A user on Slashdot noticed yesterday that the lead result in the Google search results for the term “Armenia genocide” leads not to an impartial source but to a site which whitewashes the 1914 massacre.
If you use Google Turkey to search for “Ermeni Krm”, which means “Armenian genocide” in Turkish, the first thing you’ll see is a sponsored link to a website whose purpose is to deny there was any genocide at all. If you Google “Armenia genocide” in the U.S., you’ll see the same thing. FactCheckArmenia.com may reflect Turkey’s longstanding position that the Ottoman Empire’s systematic effort to “relocate” and exterminate its Armenian population does not qualify as a genocide, but it certainly does not reflect the facts.
Google commonly marks the adverts with a tag so they are easy to identify and avoid. One could argue that the obviousness renders them innocuous, but I disagree.
That particular site was created to argue one position on an issue (whether the Ottoman Turks committed genocide against Armenians in 1915). They would not continue to pay for the search term if they weren’t getting clicks and having an impact. And that tells us that this advert is far from innocuous.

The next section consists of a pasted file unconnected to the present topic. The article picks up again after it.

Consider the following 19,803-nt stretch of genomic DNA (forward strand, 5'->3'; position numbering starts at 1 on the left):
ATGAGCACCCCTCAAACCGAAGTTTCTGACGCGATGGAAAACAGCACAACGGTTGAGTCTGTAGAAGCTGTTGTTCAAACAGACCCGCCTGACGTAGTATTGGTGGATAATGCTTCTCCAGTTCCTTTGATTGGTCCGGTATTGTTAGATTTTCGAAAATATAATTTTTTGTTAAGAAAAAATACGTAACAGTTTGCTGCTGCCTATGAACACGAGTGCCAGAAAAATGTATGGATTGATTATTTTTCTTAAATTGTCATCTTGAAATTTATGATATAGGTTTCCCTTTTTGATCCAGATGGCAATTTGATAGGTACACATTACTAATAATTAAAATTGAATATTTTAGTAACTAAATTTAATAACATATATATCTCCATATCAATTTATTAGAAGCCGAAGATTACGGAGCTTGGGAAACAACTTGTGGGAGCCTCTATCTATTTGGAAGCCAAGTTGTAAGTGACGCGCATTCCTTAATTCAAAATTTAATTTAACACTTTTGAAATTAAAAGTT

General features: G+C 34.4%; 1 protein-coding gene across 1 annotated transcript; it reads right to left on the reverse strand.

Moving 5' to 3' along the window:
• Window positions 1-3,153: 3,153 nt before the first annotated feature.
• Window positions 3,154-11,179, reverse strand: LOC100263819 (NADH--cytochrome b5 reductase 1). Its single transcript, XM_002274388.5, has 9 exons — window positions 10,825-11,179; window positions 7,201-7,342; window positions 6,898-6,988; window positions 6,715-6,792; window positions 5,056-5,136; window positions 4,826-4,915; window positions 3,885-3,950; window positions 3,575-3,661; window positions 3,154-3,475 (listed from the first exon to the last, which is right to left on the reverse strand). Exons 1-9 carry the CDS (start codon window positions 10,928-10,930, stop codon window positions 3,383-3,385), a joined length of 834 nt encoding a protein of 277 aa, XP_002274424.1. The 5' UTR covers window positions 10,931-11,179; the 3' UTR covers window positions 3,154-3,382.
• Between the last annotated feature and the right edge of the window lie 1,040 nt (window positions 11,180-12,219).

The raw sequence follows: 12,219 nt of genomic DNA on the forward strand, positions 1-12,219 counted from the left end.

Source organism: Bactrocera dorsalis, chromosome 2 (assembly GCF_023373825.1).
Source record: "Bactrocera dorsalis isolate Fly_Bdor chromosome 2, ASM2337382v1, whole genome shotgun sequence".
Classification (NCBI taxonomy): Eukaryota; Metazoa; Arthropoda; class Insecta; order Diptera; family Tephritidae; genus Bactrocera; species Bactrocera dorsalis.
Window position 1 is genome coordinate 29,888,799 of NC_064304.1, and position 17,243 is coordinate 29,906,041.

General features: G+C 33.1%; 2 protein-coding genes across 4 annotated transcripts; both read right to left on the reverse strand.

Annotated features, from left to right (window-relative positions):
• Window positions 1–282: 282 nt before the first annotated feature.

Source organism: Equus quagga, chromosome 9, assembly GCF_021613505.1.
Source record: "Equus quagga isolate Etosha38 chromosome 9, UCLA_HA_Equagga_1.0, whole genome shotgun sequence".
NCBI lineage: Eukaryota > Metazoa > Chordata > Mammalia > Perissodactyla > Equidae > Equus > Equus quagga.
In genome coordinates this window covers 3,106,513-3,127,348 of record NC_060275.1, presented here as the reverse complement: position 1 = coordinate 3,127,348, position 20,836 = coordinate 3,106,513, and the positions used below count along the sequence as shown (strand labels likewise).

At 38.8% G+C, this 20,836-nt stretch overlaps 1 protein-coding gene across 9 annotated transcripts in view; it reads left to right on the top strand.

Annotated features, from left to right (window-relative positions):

This story sparked a heated debate on Slashdot, with some commenters taking the neutral position behind the shield of freedom of speech. That is a principle I support with all my heart, but it doesn’t apply here.
Free speech means that you get to say what you want. That’s fine and dandy, but in this case we have Google taking someone’s money so they can speak first. I know that the US Supreme Court disagrees with me, but money isn’t speech.
Selling the right to speak first isn’t free speech; it’s commerce. It is a privilege reserved to those with the deepest pockets.
Google has a long and troubled history of selling the first search results as adverts. While this is perhaps the most questionable example, it’s arguably not the most harmful. That title would go to the advertisers which bid on ad spots above software download search results. Some of those advertisers offered their own installer that bundled the app you want with adware, malware, and crapware (PUPs or potentially unwanted programs, in Google lingo).
Google eventually realized those ads were harming users, and changed its advertiser policy to forbid the bundled installers.
And that is why I don’t accept the free speech argument here.
By setting these policies Google is almost as much a publisher as a platform for adverts. They could take a similar approach to this and other contentious topics. Google claims to be able to judge the authority and accuracy of a site (they even have a patent on judging truth). Maybe they should apply their search engine algorithms as a filter on their advertisers.
There are downsides to that proposal, but I think the current situation is less palatable.